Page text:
Star ratings (overall and its three domains) and percentage of having COVID-19 case among residents. (A) Overall Star Rating*; (B) Health Inspection star rating**; (C) Quality Measures star rating*** and (D) Staffing star rating****. Within each panel, the percentage of total COVID-19 cases by numeric value of the star rating, 1 (minimum) to 5 (maximum). *Overall Five-Star Rating includes components of the three domains of star ratings. **The Health Inspection rating contains the three most recent health inspections and investigations due to complaints, with the most recent survey findings are weighted more than the prior year. ***The Staffing rating has information about the number of hours of care provided on average to each resident each day by nursing staff, and considers differences in the levels of residents' care need in nursing home. ****The Quality Measures rating has information on 15 different physical and clinical measures for nursing home residents to assess care delivery for their residents’ physical and clinical needs (see https://www.cms.gov/Medicare/Provider-Enrollment-and-Certification/CertificationandComplianc/downloads/usersguide.pdf for more details).

Table 1

Univariate and multivariable logistic regression models of facility characteristics with no reported cases or at least one reported COVID-19 case among residents as the outcome

Discussion

Publicly reported SNF metrics are associated with COVID-19 presence in facilities. While not directly compared with each other, the findings suggest that facility star ratings directly driven by recent patient and stakeholder complaints are more potent predictors of COVID-19 than staffing or quality ratings. Hospital and emergency utilisation are also predictive but less directly patient focused than the star ratings. While the relationship with the Quality Measures star ratings, a subset of the Overall Quality Ratings with COVID-19 seems counterintuitive, it may be the result of hospital practice driving referrals of residents with high comorbidities to facilities with presumably high-quality ratings (≥3 stars) and away from facilities with low-quality ratings.5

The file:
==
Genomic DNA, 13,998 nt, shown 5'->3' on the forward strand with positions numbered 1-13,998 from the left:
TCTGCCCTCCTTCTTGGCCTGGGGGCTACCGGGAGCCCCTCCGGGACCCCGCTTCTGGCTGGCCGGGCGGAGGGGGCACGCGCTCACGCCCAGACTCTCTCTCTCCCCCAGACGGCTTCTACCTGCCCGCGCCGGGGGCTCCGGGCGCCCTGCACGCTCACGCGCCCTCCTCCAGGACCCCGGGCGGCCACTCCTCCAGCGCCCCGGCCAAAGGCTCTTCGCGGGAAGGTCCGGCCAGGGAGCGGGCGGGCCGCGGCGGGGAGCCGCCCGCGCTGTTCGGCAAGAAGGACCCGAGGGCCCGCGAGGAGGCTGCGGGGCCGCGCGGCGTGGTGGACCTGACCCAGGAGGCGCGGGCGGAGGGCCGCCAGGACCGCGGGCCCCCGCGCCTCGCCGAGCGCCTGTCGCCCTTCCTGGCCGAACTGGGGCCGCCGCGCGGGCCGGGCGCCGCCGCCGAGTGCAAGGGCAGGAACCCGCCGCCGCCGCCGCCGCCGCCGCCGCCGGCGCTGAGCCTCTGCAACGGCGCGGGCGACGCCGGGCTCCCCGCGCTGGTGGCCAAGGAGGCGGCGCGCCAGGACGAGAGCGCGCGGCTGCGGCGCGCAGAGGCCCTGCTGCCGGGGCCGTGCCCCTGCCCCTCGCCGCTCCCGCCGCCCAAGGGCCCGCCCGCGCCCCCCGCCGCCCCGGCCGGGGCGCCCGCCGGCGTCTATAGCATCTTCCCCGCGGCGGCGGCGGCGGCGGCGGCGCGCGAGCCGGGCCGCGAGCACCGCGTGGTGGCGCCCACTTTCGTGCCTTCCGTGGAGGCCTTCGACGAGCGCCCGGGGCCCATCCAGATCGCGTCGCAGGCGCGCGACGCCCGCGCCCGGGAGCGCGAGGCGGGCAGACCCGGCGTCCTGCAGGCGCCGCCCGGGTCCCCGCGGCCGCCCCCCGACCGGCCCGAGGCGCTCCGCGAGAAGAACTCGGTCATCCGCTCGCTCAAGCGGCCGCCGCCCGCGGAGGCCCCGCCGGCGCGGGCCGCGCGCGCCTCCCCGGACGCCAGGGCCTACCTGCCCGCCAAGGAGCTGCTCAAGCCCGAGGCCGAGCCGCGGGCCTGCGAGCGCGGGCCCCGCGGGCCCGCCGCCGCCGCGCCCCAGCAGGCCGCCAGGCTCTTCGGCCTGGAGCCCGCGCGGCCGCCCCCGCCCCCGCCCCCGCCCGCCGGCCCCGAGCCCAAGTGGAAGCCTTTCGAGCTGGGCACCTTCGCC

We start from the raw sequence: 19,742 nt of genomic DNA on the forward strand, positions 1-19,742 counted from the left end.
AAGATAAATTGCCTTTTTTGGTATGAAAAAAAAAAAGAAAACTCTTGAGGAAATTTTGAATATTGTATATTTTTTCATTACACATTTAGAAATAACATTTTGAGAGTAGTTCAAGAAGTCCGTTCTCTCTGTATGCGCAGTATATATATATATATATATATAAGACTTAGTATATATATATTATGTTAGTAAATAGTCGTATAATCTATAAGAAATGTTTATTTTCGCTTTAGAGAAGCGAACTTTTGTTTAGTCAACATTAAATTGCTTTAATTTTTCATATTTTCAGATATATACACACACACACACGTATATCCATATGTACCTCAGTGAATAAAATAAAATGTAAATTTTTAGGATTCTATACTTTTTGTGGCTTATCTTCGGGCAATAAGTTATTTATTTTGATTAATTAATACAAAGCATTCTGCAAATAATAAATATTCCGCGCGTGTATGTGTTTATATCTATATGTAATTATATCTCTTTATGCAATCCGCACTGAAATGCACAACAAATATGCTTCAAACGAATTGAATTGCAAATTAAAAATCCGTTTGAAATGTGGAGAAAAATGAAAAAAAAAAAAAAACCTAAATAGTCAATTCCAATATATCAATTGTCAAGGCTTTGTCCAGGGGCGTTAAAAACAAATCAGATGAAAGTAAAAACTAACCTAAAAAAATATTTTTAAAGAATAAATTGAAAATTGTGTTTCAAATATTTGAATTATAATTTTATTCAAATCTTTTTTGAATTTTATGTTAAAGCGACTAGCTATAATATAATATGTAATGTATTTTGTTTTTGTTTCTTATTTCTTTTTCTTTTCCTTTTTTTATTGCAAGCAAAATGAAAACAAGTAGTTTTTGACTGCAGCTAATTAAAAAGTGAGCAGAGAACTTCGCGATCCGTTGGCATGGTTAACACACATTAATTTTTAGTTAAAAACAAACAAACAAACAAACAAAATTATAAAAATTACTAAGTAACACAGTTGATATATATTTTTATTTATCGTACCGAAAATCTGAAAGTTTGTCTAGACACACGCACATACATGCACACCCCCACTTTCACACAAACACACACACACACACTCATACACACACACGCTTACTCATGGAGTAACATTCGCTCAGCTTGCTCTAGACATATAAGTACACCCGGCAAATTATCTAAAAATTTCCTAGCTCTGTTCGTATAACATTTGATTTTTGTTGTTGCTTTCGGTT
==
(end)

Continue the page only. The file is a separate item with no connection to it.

As local governments attempt to mitigate multiple future outbreaks of COVID-19, these readily available metrics may help public health officials triage resources to select facilities, including the use of patient-focused surveys. Preventing outbreaks in congregate groups with heightened morbidity has obvious benefit.6 Yet, the gain may extend beyond as a substantial proportion of its residents have high contact rates with other healthcare venues. For example, nearly 32% of maintenance dialysis patients use SNFs during a calendar year.7

We acknowledge the data are limited to a single state in the early stage of the COVID-19 pandemic. Yet, California has a large population and sample size with standardised reporting and high participation by facilities4 (near 95%) compared with other states. As national governments begin reporting national data on COVID-19 morbidity in SNF, an opportunity to better align prediction with COVID-19 outcomes may soon arise.

References

Supplementary materials

  • Supplementary Data

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Footnotes

  • Contributors AVK, EP and HB conceptualised the study. EP acquired the data. EP and HB analysed the data. AVK and EP drafted the manuscript. HB, AAT and PSR made critical changes to the original and revised manuscript.

  • Funding HB was partly supported by the National Institutes of Health through grant UL1 TR001860.

  • Disclaimer The opinions expressed in the paper are solely of the authors and do not represent the views of their affiliations.

  • Competing interests None declared.

  • Patient consent for publication Not required.

  • Provenance and peer review Not commissioned; externally peer reviewed.

  • Supplemental material This content has been supplied by the author(s). It has not been vetted by BMJ Publishing Group Limited (BMJ) and may not have been peer-reviewed. Any opinions or recommendations discussed are solely those of the author(s) and are not endorsed by BMJ. BMJ disclaims all liability and responsibility arising from any reliance placed on the content. Where the content includes any translated material, BMJ does not warrant the accuracy and reliability of the translations (including but not limited to local regulations, clinical guidelines, terminology, drug names and drug dosages), and is not responsible for any error and/or omissions arising from translation and adaptation or otherwise.